BETHPAGE, N.Y., May 13, 2009 -- In the blue skies over St. Augustine, Fla., Northrop Grumman's (NYSE:NOC) E-2D Advanced Hawkeye System Development and Demonstration program aircraft recently reached its 1,000th hour of flight testing. The aircraft, currently in flight testing at Northrop Grumman's East Coast Manufacturing and Flight Test Center, continues to successfully meet, or exceed, all major program and performance milestones.

"This is a significant milestone for Northrop Grumman and the U.S. Navy, and it is a testament to our company's continued commitment to strong program performance and to meeting our contractual obligations to our customers," said Tom Vice, sector vice president of the Battle Management and Engagement Systems Division for the company's Aerospace Systems sector. "We know the value that the E-2D Advanced Hawkeye will bring to our carrier fleets. It is the next generation of force protection for those in our Navy who lead our global force projection on the open seas."

Program officials say the joint Advanced Hawkeye team has made great progress since its first flight in August 2007. "This is just one of many milestones we have achieved over the past year and a half and it's due to the hard work and dedication of the entire team," said Jim Culmo, Northrop Grumman vice president of Airborne Early Warning and Battle Management Command and Control Programs.

Culmo said the E-2D pilot production continues ahead of schedule on the first three aircraft, and radar long-range detection performance is exceeding expectations. "We are looking forward to the aircraft's transition to NAS Pax River later this year as we enter the carrier suitability testing phase," he added.

While a revolutionary weapons system today, the E-2D Advanced Hawkeye is built upon Northrop Grumman's strong legacy of providing world-class airborne early warning and control (AEW & C) capability to the U.S. Navy for nearly 60 years and to its international customers for more than two decades.

With the advent of the E-2D Advanced Hawkeye, carriers will have expanded situational and battlespace awareness to support them on today's and tomorrow's mission. "With surface detection to 200 miles, air detection beyond 250 miles, and the ability to communicate data and information to decision makers ashore and afloat, as well as individual aircraft and ships carrying on the fight, the improvements are significant," Culmo said.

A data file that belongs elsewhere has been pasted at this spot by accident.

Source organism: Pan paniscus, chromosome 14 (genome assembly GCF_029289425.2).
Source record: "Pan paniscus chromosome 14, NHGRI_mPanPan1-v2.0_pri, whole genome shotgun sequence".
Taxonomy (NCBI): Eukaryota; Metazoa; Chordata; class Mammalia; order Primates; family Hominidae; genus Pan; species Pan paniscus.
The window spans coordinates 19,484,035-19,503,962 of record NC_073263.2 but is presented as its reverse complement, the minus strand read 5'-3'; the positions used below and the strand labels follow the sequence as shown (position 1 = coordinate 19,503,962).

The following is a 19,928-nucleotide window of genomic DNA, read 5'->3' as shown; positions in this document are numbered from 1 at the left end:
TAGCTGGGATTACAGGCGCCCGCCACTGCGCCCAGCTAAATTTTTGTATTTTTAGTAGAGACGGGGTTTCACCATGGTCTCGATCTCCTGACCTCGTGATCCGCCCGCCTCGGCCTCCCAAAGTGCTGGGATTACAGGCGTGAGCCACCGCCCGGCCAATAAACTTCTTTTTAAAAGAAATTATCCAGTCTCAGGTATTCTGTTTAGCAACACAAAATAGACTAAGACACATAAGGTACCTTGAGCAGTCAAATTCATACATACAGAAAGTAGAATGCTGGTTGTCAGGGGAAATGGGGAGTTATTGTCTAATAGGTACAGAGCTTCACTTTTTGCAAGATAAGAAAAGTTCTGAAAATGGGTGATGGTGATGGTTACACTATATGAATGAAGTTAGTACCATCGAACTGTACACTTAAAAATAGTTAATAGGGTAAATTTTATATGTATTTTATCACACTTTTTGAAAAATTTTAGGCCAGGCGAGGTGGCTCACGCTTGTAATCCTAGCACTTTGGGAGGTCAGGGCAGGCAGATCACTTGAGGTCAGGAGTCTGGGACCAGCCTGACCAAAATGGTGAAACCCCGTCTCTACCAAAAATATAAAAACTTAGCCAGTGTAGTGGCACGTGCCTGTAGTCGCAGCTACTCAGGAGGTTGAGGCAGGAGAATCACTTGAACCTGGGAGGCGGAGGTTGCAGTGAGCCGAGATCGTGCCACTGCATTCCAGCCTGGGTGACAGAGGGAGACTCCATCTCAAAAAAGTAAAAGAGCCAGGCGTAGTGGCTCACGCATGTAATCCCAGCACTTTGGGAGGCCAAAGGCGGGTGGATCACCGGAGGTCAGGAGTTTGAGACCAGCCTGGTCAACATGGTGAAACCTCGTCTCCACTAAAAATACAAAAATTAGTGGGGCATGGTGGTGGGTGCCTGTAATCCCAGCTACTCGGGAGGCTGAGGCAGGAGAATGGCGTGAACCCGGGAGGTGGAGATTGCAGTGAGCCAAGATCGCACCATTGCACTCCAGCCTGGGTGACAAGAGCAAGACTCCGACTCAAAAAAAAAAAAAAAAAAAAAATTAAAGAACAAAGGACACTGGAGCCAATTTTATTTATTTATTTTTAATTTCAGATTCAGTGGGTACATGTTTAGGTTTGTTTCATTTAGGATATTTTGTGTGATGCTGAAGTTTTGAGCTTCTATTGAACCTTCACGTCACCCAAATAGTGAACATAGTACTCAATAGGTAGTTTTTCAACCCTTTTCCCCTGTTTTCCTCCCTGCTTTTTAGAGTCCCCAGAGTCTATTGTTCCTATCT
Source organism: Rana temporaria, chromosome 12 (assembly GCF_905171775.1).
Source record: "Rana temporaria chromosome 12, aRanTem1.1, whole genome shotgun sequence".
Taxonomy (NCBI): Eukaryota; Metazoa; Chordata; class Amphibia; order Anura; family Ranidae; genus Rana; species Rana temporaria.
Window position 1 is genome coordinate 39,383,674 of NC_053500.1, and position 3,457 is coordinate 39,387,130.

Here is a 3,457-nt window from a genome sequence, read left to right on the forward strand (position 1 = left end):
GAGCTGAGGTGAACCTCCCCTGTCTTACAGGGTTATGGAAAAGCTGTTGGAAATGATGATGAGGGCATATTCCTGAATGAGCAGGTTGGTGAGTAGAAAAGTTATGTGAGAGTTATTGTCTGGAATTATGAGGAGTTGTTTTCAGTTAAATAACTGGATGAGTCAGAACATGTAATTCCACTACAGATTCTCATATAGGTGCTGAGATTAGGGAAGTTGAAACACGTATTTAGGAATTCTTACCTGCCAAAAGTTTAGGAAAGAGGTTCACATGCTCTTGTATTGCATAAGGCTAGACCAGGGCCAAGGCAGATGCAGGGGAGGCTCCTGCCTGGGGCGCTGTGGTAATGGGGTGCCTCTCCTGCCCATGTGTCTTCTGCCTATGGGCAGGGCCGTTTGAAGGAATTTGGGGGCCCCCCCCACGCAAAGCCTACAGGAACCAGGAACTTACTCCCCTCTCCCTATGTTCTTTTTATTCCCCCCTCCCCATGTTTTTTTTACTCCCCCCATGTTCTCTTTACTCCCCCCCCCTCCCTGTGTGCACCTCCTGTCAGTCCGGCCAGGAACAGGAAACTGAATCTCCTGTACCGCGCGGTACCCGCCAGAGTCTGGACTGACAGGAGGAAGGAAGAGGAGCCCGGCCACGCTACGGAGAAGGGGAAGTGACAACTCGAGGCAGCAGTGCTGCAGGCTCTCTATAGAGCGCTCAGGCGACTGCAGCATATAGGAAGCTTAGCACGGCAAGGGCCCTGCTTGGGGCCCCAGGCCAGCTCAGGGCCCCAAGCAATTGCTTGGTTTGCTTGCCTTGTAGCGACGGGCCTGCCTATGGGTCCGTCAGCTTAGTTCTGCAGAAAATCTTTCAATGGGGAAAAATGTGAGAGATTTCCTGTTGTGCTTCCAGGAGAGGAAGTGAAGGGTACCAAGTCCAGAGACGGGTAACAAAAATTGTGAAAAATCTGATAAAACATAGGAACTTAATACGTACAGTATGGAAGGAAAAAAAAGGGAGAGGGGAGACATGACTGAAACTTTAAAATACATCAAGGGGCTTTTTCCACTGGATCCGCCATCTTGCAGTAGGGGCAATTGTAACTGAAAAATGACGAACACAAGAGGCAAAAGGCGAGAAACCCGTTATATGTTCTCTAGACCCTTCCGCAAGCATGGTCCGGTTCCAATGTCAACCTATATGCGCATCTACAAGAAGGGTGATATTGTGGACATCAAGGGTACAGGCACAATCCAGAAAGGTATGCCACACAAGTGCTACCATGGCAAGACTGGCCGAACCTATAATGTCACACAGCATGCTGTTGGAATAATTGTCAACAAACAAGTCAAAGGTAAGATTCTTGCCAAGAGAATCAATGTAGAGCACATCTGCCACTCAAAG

While the external appearance of the E-2D is similar to the E-2C, the systems and capabilities contained in the E-2D have been completely redesigned. "The aircraft, which was designed using open architecture, ensures the aircraft is equipped with the most up-to-date, leading-edge mission tools. It also features a fully integrated state-of-the-art glass cockpit," Culmo added.

At the heart of the new E-2D Advanced Hawkeye is the completely new, more powerful radar, the AN/APY-9, designed and built by a radar team led by Lockheed Martin. "It represents a two-generational leap in radar technology. The AN/APY-9 can see smaller targets and more of them at a great range than currently fielded radar systems," he added.

Developed and fielded for the U.S. Navy, the E-2D Advanced Hawkeye will provide maritime domain awareness including airspace control for manned and unmanned assets, monitoring of surface movements, civil support, and command and control of tactical forces.

Northrop Grumman Corporation is a leading global security company whose 120,000 employees provide innovative systems, products, and solutions in aerospace, electronics, information systems, shipbuilding and technical services to government and commercial customers worldwide.

  CONTACT:  Kirsti Dunn
          Northrop Grumman Aerospace Systems
          (301) 373-2388, x2722